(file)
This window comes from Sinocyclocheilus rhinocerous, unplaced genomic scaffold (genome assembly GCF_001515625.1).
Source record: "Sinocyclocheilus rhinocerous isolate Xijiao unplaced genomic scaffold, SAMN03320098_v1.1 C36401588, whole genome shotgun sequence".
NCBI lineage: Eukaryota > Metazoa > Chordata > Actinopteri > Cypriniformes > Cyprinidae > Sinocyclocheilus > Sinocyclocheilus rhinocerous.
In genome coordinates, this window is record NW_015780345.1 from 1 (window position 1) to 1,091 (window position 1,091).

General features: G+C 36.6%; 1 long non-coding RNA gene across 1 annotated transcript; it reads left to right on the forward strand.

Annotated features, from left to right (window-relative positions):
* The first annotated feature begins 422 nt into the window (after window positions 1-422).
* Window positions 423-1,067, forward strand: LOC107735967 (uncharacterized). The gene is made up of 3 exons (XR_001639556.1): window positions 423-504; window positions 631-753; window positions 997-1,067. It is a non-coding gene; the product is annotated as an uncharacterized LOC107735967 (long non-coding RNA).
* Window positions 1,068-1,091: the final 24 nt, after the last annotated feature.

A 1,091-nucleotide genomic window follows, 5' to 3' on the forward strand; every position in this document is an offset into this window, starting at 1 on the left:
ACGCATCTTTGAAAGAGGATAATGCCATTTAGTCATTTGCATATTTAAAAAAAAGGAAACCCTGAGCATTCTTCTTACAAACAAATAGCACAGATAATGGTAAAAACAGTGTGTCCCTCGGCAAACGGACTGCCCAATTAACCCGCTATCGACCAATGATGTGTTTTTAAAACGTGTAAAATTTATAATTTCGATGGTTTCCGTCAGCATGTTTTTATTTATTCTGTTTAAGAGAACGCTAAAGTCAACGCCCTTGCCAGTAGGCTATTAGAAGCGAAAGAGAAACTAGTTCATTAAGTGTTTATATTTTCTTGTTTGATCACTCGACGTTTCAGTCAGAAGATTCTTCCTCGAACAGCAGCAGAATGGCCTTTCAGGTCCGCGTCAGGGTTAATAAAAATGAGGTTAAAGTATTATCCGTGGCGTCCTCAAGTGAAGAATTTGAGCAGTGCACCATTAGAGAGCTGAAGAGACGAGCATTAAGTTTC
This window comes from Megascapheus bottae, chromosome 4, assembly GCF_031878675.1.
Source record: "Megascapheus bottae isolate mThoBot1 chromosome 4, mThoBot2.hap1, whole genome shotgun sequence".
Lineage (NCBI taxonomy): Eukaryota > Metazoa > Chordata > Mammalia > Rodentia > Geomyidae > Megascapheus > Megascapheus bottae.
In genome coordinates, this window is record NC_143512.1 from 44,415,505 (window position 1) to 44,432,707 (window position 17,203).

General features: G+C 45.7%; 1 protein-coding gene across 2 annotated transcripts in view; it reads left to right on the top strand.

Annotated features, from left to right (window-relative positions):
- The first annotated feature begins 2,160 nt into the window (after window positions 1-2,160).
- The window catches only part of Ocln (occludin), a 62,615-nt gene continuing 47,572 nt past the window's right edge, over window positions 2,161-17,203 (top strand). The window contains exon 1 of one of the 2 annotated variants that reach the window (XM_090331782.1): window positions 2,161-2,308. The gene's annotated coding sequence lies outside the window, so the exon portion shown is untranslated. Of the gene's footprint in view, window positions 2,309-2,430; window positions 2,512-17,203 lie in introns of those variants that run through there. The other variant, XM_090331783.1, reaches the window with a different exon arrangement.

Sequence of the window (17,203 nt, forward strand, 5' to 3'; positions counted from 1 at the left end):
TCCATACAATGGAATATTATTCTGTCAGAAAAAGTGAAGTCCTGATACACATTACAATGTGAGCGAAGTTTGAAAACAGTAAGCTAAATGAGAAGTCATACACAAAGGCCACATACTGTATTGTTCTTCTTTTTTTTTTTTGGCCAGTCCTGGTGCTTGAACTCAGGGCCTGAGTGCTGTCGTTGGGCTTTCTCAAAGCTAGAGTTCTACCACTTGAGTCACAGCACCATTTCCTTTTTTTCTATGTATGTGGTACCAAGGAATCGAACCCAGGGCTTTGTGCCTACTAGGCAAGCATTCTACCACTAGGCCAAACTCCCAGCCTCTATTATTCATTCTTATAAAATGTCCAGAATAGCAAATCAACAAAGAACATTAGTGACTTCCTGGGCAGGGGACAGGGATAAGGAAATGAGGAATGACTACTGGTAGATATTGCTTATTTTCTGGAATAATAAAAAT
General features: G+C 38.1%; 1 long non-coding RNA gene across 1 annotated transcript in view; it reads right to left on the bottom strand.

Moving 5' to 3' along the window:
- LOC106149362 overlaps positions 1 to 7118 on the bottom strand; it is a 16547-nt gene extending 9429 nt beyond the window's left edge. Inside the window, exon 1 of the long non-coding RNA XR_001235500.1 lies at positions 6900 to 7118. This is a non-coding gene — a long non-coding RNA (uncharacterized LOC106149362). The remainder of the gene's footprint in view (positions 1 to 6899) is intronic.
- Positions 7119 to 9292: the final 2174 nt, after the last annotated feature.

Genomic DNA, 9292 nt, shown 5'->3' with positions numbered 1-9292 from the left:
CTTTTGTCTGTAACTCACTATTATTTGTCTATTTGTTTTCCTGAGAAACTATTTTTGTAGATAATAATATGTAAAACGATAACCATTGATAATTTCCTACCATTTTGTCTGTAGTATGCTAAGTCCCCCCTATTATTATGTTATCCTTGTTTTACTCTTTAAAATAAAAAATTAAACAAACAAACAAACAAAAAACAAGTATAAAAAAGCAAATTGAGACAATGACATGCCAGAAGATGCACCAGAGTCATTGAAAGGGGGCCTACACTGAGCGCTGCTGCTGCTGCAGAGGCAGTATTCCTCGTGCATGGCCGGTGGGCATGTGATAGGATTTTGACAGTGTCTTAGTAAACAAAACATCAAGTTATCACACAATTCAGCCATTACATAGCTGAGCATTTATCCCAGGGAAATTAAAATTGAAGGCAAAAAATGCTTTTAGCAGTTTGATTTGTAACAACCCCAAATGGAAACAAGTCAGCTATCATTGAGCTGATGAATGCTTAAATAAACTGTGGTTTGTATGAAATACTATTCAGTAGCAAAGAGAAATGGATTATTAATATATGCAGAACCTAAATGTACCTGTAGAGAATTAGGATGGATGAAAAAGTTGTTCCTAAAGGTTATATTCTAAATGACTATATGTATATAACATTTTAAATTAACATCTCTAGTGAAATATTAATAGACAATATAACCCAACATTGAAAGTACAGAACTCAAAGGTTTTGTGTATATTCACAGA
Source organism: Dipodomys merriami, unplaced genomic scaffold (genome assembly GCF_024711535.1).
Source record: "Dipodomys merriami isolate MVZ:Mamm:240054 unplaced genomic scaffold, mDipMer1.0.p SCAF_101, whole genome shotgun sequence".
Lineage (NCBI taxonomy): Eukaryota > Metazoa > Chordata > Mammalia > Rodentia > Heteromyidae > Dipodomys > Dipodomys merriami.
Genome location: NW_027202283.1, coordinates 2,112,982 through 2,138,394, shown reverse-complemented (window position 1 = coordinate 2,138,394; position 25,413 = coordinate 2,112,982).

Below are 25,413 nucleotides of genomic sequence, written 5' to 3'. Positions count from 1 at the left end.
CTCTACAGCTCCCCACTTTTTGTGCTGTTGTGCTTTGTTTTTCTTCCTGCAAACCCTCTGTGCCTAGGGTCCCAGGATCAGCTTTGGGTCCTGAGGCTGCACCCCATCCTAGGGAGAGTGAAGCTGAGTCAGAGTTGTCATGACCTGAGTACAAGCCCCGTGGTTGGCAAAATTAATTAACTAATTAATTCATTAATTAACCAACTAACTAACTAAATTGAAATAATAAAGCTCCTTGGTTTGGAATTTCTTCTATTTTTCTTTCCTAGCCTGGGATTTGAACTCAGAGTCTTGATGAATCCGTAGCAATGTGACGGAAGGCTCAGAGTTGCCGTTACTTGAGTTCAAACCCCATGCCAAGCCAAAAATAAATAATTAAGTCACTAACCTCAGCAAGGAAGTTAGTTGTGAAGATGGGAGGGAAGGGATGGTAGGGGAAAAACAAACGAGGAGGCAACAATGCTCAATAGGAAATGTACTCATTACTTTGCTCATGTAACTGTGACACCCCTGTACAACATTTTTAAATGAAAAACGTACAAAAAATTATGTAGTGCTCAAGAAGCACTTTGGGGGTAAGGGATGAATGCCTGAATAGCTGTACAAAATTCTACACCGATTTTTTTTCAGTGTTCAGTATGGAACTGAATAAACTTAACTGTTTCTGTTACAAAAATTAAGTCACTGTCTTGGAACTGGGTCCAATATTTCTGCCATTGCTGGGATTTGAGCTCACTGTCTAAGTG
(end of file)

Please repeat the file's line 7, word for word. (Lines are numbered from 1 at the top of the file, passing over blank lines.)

* The first annotated feature begins 422 nt into the window (after window positions 1-422).